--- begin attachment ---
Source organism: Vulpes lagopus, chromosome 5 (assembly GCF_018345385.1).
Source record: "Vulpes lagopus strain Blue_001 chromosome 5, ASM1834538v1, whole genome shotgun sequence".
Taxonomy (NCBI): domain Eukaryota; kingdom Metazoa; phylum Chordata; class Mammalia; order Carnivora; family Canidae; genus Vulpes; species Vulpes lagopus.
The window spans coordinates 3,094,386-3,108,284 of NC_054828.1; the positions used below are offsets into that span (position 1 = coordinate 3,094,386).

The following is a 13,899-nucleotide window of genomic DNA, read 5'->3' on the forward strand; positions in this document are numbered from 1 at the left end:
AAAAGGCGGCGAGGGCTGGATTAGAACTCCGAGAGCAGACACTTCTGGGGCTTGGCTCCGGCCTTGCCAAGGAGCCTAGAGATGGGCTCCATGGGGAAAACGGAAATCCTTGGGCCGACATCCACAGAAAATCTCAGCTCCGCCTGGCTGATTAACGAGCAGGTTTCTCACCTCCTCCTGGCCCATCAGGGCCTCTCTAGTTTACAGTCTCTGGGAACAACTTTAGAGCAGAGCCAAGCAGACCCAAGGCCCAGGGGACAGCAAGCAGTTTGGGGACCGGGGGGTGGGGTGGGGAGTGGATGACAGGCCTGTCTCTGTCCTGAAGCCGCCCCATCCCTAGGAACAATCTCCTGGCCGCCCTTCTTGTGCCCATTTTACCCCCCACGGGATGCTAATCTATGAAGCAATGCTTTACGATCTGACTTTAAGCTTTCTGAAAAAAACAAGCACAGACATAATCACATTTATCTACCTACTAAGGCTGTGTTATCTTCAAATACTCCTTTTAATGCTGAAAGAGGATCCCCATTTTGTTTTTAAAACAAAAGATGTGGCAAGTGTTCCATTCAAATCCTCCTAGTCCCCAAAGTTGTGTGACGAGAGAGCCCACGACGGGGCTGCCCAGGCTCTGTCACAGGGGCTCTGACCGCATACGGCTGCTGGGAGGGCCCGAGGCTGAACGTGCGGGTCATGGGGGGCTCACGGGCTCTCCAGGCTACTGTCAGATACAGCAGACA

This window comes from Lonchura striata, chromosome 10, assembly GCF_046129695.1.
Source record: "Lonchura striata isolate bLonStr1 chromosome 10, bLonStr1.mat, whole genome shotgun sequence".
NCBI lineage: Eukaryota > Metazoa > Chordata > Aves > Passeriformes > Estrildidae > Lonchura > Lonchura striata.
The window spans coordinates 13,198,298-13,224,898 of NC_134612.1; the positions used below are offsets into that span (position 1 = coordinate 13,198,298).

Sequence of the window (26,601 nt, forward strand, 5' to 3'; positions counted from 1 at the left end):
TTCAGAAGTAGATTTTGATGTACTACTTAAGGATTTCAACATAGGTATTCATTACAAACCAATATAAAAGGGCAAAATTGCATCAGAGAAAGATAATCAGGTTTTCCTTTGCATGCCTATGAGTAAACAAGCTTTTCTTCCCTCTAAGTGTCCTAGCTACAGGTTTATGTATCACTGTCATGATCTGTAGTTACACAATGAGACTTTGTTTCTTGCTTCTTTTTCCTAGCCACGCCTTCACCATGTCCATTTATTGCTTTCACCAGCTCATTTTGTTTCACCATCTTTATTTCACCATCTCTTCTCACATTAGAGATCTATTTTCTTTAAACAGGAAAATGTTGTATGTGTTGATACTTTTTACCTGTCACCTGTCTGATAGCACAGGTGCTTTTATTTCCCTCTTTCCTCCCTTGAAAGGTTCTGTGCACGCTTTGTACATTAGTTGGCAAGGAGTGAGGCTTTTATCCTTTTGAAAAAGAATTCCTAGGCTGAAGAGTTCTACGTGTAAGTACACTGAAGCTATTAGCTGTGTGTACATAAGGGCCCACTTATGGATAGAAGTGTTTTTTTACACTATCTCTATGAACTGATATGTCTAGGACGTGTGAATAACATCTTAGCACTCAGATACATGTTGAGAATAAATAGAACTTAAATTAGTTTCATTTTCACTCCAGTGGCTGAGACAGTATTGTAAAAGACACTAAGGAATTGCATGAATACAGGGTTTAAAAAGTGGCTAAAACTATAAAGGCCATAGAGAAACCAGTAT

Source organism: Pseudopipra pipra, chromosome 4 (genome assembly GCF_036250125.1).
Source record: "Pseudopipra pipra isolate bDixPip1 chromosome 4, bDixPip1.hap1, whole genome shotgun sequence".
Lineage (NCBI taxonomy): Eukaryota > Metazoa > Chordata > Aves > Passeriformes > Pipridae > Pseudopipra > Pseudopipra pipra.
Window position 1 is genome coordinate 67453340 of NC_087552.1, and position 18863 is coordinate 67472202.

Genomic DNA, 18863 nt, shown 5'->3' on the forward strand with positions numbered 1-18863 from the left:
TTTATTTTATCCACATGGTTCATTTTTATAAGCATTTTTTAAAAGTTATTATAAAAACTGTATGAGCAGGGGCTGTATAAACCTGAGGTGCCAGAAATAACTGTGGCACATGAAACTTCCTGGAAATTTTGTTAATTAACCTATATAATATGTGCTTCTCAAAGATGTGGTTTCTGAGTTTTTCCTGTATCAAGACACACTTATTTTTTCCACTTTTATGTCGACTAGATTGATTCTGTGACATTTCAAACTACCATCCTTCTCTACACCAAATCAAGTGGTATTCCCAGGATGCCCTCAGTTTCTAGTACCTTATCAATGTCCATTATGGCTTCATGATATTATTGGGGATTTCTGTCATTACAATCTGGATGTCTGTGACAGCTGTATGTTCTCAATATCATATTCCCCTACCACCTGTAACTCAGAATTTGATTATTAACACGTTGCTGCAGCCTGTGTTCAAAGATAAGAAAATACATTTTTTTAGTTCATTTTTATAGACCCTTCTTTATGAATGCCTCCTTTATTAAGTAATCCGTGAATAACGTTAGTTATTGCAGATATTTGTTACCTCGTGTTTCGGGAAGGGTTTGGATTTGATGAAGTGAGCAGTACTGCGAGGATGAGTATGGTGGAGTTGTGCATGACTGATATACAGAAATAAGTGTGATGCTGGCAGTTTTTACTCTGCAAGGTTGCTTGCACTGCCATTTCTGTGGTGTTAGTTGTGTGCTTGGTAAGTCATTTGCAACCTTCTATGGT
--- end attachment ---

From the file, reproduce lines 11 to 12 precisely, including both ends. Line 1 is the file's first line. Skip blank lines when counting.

Sequence of the window (26,601 nt, forward strand, 5' to 3'; positions counted from 1 at the left end):
TTCAGAAGTAGATTTTGATGTACTACTTAAGGATTTCAACATAGGTATTCATTACAAACCAATATAAAAGGGCAAAATTGCATCAGAGAAAGATAATCAGGTTTTCCTTTGCATGCCTATGAGTAAACAAGCTTTTCTTCCCTCTAAGTGTCCTAGCTACAGGTTTATGTATCACTGTCATGATCTGTAGTTACACAATGAGACTTTGTTTCTTGCTTCTTTTTCCTAGCCACGCCTTCACCATGTCCATTTATTGCTTTCACCAGCTCATTTTGTTTCACCATCTTTATTTCACCATCTCTTCTCACATTAGAGATCTATTTTCTTTAAACAGGAAAATGTTGTATGTGTTGATACTTTTTACCTGTCACCTGTCTGATAGCACAGGTGCTTTTATTTCCCTCTTTCCTCCCTTGAAAGGTTCTGTGCACGCTTTGTACATTAGTTGGCAAGGAGTGAGGCTTTTATCCTTTTGAAAAAGAATTCCTAGGCTGAAGAGTTCTACGTGTAAGTACACTGAAGCTATTAGCTGTGTGTACATAAGGGCCCACTTATGGATAGAAGTGTTTTTTTACACTATCTCTATGAACTGATATGTCTAGGACGTGTGAATAACATCTTAGCACTCAGATACATGTTGAGAATAAATAGAACTTAAATTAGTTTCATTTTCACTCCAGTGGCTGAGACAGTATTGTAAAAGACACTAAGGAATTGCATGAATACAGGGTTTAAAAAGTGGCTAAAACTATAAAGGCCATAGAGAAACCAGTAT